lives in the mountain region in Kazakhstan.

I must show some of the unusual things we have one day.

That was the days second exciting episode.
The third was when I had a mail from 
Karen Fawcett.
Karen is the wildlife sculptor whose animals are on constant display in the gallery,
in fact anytime I think of an exhibition I wonder "could I include Karen"?
Usually I do.
She explained that she had a "stupid idea, but sometimes good comes from stupid", and
that she wanted to make the 'Cheshire Cat' from the story.
Made from clay, with bulging glass eyes and covered in fur [synthetic].
I was really excited.
I have seen some of the sculptures that she has done for museums, not only are they
incredible, but they appear totally real and life like, taking into account
that most of these creatures are extinct, that's some achievement.
So if in April you want to come and see the most real,
unreal grinning Cheshire Cat, then you will
find it on the table at the 
Tea Party.

The pictures are by Vladimir with one exception,
the bottom one will be my own contribution
to the show.
Like I said,"I have a lot to learn".

Thursday, 18 February 2010

Good news, bad news.
Yesterday I had a definite confirmation from Ceramic Review magazine that they are publishing my article about the potter Jim Malone in their May/June issue.
This is fantastic news as our exhibition of Jim's pots starts on the last day in May.
Ceramic Review is a magazine with a worldwide circulation, and is certainly the most important magazine devoted to the art within the UK.
So, in theory this should really help to promote the exhibition.

The magazine had asked me if I would do the article as they knew that I had a special interest in Jim's work, but even so it was never a "done deal" as the editor [an author and potter himself] is notorious for being very scathing about work submitted.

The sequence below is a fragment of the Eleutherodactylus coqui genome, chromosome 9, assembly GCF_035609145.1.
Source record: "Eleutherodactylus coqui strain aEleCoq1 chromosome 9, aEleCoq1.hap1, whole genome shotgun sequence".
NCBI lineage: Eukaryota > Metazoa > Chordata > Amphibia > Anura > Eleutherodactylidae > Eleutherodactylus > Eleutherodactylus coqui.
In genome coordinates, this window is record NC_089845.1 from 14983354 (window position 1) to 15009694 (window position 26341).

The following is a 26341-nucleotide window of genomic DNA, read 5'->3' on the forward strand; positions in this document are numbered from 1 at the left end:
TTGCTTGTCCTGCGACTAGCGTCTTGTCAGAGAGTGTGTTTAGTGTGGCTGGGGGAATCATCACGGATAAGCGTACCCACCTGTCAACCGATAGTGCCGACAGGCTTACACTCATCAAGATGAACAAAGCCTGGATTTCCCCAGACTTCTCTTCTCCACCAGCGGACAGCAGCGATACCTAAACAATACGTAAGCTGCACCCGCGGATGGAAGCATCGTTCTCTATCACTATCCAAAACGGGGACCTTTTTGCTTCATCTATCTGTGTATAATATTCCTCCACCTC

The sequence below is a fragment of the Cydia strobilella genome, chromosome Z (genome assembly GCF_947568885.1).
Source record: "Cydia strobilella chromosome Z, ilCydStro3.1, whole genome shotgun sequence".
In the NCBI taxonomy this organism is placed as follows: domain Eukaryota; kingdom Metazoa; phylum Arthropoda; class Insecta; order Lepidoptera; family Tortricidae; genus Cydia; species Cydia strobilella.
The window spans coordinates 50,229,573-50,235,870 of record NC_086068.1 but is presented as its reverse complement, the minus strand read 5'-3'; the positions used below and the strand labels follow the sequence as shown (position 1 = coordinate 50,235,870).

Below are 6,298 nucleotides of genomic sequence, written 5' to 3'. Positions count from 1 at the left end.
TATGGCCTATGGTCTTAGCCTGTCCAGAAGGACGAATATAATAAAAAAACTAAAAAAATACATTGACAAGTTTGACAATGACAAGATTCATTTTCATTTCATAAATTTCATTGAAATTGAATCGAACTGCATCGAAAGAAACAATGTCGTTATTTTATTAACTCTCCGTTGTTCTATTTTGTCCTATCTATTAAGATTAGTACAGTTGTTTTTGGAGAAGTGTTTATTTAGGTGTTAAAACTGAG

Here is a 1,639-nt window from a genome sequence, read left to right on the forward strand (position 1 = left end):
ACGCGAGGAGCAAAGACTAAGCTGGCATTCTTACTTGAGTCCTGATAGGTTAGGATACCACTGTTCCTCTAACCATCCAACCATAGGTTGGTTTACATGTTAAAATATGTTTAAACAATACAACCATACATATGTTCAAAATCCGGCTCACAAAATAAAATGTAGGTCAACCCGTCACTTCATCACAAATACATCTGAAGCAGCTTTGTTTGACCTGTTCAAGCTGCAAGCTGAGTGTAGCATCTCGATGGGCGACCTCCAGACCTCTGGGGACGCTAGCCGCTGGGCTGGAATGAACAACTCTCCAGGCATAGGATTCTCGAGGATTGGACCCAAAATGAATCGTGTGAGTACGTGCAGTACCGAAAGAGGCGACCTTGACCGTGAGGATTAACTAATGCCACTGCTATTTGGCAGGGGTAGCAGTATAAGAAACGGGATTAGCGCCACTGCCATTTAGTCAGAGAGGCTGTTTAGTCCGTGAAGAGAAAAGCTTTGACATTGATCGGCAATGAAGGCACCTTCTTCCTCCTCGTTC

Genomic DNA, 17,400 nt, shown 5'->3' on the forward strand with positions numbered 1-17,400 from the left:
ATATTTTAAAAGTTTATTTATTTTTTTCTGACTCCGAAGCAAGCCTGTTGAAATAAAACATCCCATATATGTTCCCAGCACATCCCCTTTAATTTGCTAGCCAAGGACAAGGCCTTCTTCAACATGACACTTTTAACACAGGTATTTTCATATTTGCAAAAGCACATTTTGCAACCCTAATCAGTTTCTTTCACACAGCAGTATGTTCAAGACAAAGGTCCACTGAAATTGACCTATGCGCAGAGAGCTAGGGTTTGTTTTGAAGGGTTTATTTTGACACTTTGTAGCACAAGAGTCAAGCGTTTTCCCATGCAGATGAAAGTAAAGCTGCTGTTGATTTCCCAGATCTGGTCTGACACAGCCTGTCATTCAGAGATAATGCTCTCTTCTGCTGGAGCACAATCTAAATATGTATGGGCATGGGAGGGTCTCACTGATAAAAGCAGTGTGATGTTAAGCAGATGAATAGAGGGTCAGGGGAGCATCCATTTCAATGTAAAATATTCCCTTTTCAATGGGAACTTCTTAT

Without a doubt my piece is very unusual and is not the sort of thing normally published in a collectors magazine where most writers swallow a dictionary before going to bed each night,
I think that I mentioned before that I agonized over the writing of the article.
It was so important to me I just couldn't write.
As a result it was a very personal piece about the man, not his techniques, clays, glazes etc,etc,
which would be the norm, I just wrote about my feelings for the work and the man.

A very good friend [and potter] who I asked to read the article told me " it is very you, very personal, interesting, but it will never be published".
This didn't surprise me as it wasn't written for potters, but for people with emotions.
So it was with great surprise that I received the news
"the editor loves it and it is going in the May issue".


I was really pleased as we are committing so much to this exhibition, in every aspect.
If after the opening the gallery closed I would have felt that
I had achieved 'one' thing in my life.
Just one big problem, the magazine wants lots of pictures to go with the article,
Although I had photographed lots of Jim's pots the pictures were taken outside his house
on a very cold winters day, late in the evening, with poor light.
As such they weren't really any good.
I called around a few people who I knew had some good professional photographs of his
pots, asking could I use the images [giving them full credit] for the article.

It was funny, almost like being back working in industry.
No, was the general reply [with lots of excuses].
Obviously, although I have my own doubts others think the exhibition may be a success.
So I have spent most of the last two days playing on 'photoshop',
creating backgrounds and trying to make my photographs
acceptable for a magazine to print.

With the results I'm just not sure,
"I can't see the wood for the trees", as they say.
So any comments from you people out there would be really appreciated, good and bad.
I'm a grown boy and I can handle bad news,
although I might sulk for an hour or two afterwards
[A week or two, more like. I can imagine Irene thinking].

Here are half of them, starting with the full page advertisement that I have taken
to go with the article.

Hhmmmmm!  I'm just thinking good thing Jim Malone doesn't have a computer. 

It has been so long since I wrote something I thought that I had better make it one of the "sooner rather than later" tasks of the day, otherwise time would trickle through my fingers and it would be late evening before I gave thought to it again.